The Science Behind Cholesterol
Cholesterol is a waxy substance that cells can carry throughout your body. This is not necessarily bad. Because some level of cholesterol is essential to your body’s production of hormones, vitamins, and digestive substances. In fact, your body produces cholesterol for all these functions.
Cholesterol is carried throughout your bloodstream in the form of lipoproteins. Lipoproteins are cholesterol attached to proteins and depending on what protein the lipoprotein is made with, the type of cholesterol is determined.
The cholesterol we view to be negative or “bad” cholesterol is low-density lipoprotein (LDL) which moves cholesterol throughout the body to build up on artery walls. This buildup makes the arteries narrow and rigid which isn’t ideal for proper circulation.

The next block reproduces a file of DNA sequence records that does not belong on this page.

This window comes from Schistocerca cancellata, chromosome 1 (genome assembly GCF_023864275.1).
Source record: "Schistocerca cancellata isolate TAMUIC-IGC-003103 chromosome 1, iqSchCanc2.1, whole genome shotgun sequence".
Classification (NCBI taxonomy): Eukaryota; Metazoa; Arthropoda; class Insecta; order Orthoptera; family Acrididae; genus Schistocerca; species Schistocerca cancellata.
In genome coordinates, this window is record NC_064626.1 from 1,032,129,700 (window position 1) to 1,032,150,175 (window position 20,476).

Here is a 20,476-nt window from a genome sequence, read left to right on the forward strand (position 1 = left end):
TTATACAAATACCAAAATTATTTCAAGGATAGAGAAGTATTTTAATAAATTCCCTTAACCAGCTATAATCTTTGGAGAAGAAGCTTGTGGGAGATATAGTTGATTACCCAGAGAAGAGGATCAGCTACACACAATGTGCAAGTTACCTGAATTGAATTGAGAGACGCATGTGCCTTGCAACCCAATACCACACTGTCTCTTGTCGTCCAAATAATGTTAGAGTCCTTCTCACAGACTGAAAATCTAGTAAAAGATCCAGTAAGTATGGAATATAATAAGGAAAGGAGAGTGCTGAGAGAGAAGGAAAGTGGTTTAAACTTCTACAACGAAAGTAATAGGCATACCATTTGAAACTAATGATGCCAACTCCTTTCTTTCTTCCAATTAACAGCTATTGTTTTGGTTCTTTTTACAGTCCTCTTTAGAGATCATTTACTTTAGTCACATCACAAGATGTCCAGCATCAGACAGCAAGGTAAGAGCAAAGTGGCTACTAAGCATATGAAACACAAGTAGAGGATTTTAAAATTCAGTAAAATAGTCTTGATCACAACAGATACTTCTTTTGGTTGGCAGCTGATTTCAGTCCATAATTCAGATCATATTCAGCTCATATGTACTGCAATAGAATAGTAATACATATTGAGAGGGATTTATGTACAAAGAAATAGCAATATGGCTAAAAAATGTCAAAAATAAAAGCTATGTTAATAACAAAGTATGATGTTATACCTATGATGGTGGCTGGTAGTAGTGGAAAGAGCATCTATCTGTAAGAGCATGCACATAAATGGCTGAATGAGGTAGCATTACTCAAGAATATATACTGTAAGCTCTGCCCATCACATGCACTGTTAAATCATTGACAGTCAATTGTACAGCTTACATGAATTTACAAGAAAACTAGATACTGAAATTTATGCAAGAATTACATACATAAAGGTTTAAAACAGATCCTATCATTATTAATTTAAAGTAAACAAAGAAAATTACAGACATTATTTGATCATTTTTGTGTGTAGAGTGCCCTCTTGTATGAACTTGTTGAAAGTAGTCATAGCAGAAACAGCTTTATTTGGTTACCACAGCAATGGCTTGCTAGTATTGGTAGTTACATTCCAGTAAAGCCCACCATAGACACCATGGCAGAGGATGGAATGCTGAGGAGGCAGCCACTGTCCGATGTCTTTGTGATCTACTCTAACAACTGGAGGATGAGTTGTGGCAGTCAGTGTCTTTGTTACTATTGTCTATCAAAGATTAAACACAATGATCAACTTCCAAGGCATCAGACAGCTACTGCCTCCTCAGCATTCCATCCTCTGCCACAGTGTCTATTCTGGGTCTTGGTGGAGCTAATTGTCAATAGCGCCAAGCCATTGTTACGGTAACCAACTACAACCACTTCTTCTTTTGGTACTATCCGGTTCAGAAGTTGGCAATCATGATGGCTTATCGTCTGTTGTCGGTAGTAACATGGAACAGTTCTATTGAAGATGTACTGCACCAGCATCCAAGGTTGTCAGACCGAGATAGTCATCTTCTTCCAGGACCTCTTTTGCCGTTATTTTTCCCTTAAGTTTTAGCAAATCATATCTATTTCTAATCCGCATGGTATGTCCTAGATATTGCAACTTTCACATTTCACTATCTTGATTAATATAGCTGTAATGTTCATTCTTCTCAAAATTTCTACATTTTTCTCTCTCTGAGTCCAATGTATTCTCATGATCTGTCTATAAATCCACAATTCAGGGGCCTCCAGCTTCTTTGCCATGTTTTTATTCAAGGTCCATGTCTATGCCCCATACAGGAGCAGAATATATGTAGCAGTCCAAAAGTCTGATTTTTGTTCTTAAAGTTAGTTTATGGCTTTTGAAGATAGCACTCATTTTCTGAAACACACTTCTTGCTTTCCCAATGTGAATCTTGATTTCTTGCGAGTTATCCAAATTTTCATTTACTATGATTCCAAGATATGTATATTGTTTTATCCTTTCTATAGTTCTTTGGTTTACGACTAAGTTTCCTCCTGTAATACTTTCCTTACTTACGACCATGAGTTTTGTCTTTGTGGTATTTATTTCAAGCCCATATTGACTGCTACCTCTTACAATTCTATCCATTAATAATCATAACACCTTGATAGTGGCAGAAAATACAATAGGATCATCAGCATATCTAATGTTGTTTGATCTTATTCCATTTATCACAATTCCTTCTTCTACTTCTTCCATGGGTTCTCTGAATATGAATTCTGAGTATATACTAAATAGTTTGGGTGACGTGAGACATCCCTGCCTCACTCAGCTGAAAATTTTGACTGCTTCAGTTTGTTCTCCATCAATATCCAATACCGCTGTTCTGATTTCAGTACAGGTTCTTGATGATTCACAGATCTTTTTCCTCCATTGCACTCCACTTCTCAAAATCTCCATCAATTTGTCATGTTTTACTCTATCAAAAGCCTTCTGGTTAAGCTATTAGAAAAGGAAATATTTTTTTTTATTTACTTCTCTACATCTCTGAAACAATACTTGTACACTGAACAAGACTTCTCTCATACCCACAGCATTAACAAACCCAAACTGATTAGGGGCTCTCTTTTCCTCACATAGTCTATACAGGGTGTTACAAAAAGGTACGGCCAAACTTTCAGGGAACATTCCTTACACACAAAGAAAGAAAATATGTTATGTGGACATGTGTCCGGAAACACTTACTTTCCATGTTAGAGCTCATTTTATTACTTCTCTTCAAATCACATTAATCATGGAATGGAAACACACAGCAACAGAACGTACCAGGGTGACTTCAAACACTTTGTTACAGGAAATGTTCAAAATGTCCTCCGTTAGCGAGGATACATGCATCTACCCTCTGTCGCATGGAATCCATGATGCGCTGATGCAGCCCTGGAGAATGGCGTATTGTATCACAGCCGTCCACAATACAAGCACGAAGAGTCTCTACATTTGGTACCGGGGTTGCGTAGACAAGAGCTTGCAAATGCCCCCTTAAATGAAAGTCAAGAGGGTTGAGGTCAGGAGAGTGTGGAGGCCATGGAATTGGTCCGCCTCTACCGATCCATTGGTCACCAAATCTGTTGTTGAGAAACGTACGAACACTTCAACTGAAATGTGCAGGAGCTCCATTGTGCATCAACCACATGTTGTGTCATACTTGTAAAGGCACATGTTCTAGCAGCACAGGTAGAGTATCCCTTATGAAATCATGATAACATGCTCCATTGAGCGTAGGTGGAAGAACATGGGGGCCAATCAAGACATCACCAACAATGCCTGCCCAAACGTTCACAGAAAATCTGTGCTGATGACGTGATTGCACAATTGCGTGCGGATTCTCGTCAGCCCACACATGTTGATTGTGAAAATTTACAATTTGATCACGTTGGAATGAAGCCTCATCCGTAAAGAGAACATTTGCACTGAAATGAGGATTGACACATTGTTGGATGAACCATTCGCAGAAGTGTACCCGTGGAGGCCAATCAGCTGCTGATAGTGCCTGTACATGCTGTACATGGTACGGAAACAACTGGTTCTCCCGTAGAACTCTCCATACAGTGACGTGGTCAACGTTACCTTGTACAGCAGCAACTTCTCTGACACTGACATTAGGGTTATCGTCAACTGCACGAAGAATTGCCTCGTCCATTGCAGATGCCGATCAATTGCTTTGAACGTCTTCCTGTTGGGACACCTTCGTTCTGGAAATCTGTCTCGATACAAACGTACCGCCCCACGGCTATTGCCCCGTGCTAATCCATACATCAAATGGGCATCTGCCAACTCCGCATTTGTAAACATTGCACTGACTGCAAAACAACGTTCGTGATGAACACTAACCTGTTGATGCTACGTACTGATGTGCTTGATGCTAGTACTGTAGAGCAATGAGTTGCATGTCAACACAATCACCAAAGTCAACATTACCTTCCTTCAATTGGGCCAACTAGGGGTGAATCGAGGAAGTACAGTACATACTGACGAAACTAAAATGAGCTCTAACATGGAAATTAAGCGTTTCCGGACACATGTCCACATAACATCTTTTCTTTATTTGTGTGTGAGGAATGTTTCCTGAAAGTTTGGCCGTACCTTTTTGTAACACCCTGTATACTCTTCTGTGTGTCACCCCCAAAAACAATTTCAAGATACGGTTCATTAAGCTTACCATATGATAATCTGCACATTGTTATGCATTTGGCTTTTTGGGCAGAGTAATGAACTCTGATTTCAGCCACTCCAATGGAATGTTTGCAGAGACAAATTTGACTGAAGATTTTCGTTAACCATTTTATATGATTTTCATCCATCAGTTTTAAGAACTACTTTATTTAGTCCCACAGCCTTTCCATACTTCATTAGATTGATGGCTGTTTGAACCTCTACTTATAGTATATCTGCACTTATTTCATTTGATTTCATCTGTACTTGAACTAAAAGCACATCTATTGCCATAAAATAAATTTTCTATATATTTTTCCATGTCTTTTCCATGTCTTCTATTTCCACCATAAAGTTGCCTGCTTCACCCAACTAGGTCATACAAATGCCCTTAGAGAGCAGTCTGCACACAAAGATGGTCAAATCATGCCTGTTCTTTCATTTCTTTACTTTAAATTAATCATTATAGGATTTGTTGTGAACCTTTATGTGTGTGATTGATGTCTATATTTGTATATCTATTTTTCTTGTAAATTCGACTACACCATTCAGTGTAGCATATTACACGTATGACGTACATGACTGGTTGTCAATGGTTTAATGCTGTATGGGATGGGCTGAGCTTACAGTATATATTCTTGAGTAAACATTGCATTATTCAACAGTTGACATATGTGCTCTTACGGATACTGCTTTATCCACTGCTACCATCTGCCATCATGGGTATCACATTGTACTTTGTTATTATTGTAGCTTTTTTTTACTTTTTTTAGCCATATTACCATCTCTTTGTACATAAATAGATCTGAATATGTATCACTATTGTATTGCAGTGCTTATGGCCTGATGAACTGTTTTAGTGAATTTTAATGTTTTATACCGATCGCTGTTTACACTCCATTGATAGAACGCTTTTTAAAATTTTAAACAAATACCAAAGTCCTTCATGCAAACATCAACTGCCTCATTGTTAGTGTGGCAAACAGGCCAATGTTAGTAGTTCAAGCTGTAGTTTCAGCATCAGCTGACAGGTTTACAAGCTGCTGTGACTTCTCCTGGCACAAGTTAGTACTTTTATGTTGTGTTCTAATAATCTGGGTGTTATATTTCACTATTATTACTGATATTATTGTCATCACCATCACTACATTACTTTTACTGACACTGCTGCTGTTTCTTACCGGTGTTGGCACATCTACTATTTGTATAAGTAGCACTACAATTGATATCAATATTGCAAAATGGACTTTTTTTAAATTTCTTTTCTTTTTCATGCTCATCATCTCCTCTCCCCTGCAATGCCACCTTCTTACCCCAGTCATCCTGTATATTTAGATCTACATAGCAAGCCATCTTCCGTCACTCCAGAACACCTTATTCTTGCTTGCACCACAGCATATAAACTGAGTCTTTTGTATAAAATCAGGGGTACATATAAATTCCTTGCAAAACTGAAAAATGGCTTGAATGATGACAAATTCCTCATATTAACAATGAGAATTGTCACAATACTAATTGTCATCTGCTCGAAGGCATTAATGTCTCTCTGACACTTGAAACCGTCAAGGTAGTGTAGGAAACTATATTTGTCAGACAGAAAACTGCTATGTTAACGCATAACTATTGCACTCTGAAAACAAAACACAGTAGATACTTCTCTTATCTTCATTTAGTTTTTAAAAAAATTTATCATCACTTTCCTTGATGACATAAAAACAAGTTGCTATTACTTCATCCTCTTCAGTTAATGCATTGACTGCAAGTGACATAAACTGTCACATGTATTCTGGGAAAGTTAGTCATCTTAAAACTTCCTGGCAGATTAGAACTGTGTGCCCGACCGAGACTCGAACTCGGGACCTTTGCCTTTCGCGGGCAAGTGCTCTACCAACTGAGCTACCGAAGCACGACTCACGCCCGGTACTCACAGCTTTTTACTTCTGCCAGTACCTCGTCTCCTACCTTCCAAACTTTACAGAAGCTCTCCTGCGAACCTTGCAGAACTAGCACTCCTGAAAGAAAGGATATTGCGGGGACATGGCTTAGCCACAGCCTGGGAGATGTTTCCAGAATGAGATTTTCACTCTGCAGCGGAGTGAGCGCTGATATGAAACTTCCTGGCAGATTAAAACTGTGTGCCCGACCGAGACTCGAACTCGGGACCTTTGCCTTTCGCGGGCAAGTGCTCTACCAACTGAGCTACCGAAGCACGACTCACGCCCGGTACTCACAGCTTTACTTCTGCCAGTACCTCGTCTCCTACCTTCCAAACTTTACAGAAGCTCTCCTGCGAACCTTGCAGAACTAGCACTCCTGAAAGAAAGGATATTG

High-density lipoprotein (HDL), on the other hand, is the “good” cholesterol because it picks up the excess fat and cholesterol to take it to your liver. This avoids the buildup of cholesterol to preempt possible complications with circulation problems.
How Does High Cholesterol Affect the Body?
Cholesterol, in excess, allows plaque, a kind of fatty deposit, to build up along the walls of blood vessels. This is especially risky when the plaque builds up in essential veins and arteries like the coronary artery or the carotid arteries. These arteries supply oxygen to your brain and heart, respectively.
These potential complications on circulation then contribute to high cholesterol being a risk factor for coronary heart disease. This puts high cholesterol alongside high blood pressure, diabetes, smoking, and obesity.
The amount of cholesterol in your body is shown in the lipid profile that measures triglycerides. This reflects how at-risk you could be for heart disease.